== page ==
Do yo live in a warm climate or a cold climate and how do you heat your home. If you live in a cold climate like me and heat with oil or propane, electricity is cheaper than fuel on a per kWhr or BTU basis. . It is cheaper to use the inefficient bulbs to heat your home.
If you live in a warm climate with air conditioning then it makes sense to swap.

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cazzie's avatar

@LuckyGuy I live in Norway, so it is cold. Very cold. I’m up at about 63 degrees North. The neighbours aren’t very friendly, actually. This part of Norway is actually known for it, especially if you are a foreigner. We had a huge falling out with our immediate neighbours because our children don’t get along, and they think my son is a psychopath, so I am not that interested in ‘getting to know them’ better. They seemed so nice when we first moved in.

We heat our house with underfloor electrical heat, for the most part. No oil or natural gas. We have a wood stove in our living/dining area, but currently have no wood.

I can’t get the screwdriver perpendicular to the screws on the right side, even if I use a step ladder because the aluminium fuse box surround is in the way. Obviously, the fuse-containing back section was installed and then they put the box surround over the top of it, but rather than center it properly, they actually set it too far over to the left so when the door of the box is opened, it sits in the way, as does the lip of the box on the right side.

I am just going to leave it for now. Perhaps buy some florescent bulbs in the meantime and see if they fare better.

LuckyGuy's avatar

Sorry, Cazzie, but I am not going to leave you alone. ;- )
Norway!!! If electric heat is your primary source then you are not actually saving anything by going to new bulbs. Every watt your “wasteful” incandescents put out as heat, is replaced by a watt your electric floor heater needs to put out. It is one for one. Your electric bill will be identical. Don’t waste your money. Try only one bulb if you must.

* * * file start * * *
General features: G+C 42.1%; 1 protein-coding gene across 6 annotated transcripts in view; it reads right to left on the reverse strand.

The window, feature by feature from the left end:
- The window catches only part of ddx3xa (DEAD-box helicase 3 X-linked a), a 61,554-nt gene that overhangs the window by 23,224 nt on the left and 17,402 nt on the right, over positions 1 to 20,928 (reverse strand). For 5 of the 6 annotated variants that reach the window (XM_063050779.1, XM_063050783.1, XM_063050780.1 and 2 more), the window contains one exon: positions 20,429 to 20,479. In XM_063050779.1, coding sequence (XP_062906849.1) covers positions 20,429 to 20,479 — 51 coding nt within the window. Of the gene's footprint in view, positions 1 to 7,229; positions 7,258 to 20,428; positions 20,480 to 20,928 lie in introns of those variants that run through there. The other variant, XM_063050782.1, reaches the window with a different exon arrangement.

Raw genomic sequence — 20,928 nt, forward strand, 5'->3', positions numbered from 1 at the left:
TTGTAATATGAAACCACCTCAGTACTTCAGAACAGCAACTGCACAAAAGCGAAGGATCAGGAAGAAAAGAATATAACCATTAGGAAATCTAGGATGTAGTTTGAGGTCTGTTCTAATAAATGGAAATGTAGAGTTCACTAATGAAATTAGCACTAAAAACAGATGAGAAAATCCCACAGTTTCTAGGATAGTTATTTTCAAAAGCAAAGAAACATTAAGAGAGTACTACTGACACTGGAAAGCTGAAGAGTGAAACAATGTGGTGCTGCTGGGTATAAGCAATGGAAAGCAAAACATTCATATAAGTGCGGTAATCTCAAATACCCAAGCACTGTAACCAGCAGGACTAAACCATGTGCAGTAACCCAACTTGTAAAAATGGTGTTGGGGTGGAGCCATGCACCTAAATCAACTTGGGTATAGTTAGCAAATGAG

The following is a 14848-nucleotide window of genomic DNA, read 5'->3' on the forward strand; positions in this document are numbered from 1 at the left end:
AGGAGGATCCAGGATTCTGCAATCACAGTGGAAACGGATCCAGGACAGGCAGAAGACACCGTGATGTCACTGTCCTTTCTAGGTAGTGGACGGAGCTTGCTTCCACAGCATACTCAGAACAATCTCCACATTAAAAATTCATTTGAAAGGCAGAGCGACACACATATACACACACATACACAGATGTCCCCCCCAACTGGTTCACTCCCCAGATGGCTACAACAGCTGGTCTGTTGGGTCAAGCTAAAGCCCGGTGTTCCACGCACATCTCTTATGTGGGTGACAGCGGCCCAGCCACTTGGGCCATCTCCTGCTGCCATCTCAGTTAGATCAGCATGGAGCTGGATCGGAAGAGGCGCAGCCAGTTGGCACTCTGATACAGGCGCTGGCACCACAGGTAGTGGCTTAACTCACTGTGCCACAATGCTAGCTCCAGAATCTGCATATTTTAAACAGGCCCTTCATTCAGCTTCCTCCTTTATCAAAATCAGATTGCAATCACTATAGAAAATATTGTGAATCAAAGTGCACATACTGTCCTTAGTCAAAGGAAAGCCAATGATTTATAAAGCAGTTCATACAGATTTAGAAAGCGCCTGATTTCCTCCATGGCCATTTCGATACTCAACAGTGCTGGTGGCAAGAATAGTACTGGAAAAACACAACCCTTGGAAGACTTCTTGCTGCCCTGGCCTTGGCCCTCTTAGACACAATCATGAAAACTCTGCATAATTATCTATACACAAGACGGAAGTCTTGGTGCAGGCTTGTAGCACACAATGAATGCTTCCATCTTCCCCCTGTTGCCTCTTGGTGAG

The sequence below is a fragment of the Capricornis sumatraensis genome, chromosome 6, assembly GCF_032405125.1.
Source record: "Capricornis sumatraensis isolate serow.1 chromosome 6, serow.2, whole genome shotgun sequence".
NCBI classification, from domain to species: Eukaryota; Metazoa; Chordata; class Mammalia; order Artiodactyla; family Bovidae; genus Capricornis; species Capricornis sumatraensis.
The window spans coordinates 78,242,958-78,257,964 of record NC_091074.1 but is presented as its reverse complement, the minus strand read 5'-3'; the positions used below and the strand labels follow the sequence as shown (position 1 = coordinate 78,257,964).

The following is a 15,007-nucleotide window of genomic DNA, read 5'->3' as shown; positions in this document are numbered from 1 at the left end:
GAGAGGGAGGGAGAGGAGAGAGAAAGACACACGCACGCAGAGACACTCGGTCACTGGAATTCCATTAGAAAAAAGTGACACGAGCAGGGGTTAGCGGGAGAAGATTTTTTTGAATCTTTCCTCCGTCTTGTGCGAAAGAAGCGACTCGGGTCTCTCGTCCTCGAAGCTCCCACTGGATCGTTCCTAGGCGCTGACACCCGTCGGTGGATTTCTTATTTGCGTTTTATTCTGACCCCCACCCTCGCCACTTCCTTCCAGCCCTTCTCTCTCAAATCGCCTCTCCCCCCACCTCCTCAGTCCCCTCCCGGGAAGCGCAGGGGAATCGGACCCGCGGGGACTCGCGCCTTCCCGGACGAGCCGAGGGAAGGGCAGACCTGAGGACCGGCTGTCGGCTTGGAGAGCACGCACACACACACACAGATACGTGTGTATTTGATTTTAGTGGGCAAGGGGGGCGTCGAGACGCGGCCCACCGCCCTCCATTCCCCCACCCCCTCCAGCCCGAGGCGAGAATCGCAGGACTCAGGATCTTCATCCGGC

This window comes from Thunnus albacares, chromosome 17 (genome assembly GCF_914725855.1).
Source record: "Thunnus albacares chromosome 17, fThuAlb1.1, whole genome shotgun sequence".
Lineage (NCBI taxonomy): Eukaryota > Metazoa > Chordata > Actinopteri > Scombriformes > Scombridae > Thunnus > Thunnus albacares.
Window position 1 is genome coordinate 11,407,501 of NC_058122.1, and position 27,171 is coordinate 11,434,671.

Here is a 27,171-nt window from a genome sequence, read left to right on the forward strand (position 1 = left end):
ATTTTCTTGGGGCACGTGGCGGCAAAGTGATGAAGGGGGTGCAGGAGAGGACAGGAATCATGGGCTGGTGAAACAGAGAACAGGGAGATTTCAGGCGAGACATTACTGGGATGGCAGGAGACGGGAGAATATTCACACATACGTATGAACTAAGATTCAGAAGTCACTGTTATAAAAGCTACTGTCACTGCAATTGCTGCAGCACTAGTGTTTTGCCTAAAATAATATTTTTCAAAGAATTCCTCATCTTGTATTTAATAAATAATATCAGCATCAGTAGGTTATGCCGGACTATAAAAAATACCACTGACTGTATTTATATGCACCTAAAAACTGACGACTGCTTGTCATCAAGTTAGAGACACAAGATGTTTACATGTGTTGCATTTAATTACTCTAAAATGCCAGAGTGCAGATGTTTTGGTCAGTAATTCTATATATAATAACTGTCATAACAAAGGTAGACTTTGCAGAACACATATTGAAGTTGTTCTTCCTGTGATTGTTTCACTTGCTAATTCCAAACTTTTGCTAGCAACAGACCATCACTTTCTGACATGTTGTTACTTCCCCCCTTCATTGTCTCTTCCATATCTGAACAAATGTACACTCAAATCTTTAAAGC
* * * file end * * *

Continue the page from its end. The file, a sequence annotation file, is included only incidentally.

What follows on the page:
I’m sorry you can’t get that door open. Look at the door hinge. Does it have slots in it so it can be lifted out of the way when it is opened a bit?
Do you see a large wire coming out the box and going to a metal water pipe anywhere? That would be the ground and might be out of the box and accessible.

Now I have thoughts of Garrison Keillor and Lake Wobegon in my head. Those Norwegians might not be friendly but they always “Do what needs to be done.” :-)

cazzie's avatar

There is a wire that is split open and the copper is wound around, what appears to be another solid looking cable, but not a pipe.

We don’t run our underfloor heating all year round. It gets turned off for about three – four months.

I did look to see if I could take the door off its hinges.

I still think florescent bulbs will be the solution if they are, indeed, more spike proof. I am just sick and tired of changing two or three light bulbs every damn week.

LuckyGuy's avatar

That’s it !!!! (Most likely.) See if you can tighten it or make the connection better. There might be some corrosion between the copper and the other wire. You can put a metal screw type hose clamp over it and crank it down to improve the contact too. (Look up stainless steel hose clamp images.)
Does the wire wiggle? Is there white powdery dust at the connection point? That would indicate poosr connection. The voltmeter would show it too when you have the power on.